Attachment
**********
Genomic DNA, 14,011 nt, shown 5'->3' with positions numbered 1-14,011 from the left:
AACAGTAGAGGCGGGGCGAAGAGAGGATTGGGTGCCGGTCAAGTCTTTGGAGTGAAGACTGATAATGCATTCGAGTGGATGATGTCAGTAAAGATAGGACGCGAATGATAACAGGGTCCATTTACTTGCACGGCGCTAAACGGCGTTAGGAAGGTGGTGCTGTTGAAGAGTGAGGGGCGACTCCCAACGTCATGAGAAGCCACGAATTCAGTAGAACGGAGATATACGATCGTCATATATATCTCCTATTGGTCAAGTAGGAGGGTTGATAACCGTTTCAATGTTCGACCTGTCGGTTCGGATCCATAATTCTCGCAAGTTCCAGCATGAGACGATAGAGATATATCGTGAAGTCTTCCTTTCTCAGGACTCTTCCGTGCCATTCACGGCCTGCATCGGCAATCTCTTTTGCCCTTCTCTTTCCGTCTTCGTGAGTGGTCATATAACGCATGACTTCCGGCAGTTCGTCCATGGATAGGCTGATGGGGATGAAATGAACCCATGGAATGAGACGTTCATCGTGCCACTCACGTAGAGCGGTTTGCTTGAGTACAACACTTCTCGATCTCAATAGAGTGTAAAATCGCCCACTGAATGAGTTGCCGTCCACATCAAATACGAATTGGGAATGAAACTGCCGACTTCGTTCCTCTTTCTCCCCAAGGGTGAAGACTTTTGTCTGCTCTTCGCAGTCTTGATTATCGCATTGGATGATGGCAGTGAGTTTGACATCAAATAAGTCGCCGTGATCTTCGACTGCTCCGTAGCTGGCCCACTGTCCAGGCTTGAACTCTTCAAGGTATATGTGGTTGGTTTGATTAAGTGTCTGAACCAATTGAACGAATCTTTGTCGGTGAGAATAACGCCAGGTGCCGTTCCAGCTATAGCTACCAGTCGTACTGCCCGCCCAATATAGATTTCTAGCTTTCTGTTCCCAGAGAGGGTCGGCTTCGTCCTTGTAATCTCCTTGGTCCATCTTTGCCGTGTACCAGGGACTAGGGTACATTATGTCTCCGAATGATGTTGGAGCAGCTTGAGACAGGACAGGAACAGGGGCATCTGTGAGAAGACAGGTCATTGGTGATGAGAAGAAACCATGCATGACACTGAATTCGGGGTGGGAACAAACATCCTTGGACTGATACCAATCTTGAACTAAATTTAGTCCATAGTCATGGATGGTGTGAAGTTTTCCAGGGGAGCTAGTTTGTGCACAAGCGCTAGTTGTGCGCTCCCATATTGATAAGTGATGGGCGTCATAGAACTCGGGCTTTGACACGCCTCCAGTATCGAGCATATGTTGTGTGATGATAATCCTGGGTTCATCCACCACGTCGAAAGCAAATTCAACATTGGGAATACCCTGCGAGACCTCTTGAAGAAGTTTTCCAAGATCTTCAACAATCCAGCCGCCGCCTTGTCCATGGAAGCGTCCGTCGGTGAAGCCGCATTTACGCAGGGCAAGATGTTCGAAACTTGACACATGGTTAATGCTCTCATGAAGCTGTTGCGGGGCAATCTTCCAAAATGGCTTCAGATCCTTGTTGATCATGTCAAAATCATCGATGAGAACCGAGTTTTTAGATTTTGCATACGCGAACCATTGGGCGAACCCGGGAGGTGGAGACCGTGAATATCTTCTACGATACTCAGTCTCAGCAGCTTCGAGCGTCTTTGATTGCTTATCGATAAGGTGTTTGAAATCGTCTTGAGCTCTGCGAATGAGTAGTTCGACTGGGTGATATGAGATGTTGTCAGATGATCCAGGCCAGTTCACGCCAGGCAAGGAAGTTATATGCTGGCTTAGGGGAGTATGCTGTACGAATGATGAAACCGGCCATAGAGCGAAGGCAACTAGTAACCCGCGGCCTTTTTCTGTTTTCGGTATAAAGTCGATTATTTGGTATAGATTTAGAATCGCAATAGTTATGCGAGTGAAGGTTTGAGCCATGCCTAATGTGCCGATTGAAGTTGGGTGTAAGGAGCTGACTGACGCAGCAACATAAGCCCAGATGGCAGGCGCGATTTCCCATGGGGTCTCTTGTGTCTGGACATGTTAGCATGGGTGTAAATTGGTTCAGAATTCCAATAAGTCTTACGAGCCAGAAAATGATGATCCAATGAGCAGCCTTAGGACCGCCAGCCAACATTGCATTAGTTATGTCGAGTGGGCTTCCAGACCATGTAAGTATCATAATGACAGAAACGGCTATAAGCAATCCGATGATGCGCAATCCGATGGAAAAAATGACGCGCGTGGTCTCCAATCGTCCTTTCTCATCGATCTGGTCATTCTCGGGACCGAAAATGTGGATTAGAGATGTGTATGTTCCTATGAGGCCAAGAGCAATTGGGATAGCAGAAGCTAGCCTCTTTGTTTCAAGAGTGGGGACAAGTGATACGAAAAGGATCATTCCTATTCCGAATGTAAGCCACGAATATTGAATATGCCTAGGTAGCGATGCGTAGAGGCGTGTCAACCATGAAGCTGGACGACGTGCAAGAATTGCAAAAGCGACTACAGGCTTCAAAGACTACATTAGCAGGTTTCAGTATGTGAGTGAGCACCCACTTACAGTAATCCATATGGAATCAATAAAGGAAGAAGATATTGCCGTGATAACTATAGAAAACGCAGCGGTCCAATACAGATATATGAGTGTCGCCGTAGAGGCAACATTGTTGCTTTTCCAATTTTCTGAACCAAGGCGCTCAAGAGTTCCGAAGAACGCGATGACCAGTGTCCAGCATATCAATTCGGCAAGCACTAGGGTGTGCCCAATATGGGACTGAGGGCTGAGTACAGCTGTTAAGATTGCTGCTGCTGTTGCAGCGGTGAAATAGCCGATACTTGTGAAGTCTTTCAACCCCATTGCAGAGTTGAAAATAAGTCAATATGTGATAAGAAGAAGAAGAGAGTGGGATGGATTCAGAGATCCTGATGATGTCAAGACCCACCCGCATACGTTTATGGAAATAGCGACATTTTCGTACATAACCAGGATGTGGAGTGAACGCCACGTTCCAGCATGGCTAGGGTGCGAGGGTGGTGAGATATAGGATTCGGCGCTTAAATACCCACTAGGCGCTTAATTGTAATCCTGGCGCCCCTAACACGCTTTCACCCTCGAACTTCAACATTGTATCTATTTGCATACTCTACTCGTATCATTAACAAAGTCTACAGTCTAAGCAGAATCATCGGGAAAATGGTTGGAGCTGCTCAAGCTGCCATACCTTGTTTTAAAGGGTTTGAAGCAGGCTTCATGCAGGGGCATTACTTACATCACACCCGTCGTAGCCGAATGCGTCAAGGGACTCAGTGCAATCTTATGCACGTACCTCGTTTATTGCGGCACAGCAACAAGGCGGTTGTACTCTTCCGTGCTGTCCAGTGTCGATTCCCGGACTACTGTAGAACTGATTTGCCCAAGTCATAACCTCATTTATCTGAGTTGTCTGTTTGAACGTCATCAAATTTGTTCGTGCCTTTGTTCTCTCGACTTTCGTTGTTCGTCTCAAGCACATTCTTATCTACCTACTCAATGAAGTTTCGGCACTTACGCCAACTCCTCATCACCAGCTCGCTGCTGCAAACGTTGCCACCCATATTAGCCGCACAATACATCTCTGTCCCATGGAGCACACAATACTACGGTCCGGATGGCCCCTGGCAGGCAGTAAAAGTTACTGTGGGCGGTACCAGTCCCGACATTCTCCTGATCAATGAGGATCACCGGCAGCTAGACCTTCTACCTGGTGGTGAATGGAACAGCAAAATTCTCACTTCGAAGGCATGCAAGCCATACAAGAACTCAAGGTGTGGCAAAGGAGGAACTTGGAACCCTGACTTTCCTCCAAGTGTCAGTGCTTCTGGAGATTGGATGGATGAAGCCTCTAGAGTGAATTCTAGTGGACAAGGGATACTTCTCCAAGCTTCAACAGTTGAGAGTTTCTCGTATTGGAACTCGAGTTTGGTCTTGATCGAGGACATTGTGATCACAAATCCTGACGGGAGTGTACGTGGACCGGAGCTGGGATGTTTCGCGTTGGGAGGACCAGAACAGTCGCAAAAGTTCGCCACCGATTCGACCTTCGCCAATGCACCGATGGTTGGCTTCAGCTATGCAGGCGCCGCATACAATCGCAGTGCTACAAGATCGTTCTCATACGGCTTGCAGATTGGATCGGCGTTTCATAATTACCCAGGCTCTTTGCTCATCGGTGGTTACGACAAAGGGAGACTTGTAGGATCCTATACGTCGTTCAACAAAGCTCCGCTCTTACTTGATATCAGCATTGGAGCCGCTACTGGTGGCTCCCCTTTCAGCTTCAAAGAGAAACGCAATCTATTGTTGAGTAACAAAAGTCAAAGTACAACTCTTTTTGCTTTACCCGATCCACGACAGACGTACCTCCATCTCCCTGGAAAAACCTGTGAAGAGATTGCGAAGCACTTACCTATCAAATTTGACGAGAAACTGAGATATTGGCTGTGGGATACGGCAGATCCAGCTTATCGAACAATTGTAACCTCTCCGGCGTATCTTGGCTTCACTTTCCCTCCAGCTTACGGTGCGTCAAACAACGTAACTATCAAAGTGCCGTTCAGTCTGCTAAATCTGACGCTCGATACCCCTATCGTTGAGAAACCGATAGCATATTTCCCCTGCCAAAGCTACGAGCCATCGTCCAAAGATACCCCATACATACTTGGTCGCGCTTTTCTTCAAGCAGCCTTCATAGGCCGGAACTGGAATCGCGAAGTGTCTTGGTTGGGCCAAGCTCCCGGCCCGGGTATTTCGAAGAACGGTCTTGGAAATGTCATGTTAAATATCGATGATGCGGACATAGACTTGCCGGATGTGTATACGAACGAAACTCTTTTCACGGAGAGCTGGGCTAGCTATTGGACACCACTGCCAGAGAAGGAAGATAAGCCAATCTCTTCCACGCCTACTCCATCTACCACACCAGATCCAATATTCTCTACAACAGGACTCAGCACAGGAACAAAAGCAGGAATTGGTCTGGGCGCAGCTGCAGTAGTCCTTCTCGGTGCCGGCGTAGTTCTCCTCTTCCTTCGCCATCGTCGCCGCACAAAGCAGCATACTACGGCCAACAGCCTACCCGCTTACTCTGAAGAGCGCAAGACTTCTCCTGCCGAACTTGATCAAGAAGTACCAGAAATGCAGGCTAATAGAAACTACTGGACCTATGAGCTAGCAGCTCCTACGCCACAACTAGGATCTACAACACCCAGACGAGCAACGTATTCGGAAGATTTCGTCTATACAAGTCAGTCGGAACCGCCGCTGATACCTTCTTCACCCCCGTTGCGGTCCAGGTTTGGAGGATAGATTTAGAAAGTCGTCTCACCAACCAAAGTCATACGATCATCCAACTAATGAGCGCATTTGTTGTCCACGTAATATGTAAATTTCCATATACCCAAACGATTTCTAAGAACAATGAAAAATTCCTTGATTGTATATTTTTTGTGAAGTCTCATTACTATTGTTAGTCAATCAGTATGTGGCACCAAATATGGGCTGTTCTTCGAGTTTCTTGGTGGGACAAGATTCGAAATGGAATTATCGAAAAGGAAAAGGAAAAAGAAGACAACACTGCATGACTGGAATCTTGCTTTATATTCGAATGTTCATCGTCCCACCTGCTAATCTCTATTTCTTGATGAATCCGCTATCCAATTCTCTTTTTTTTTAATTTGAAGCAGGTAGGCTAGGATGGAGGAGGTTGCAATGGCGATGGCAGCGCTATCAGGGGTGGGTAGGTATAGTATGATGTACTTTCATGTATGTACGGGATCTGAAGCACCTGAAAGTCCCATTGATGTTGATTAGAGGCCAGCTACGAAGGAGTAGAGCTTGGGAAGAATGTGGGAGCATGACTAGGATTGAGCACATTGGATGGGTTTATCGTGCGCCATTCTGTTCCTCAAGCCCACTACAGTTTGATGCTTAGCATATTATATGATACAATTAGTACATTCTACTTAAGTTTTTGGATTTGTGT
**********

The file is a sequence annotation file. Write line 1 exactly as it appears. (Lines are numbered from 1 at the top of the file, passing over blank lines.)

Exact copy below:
Genomic DNA, 14,011 nt, shown 5'->3' with positions numbered 1-14,011 from the left: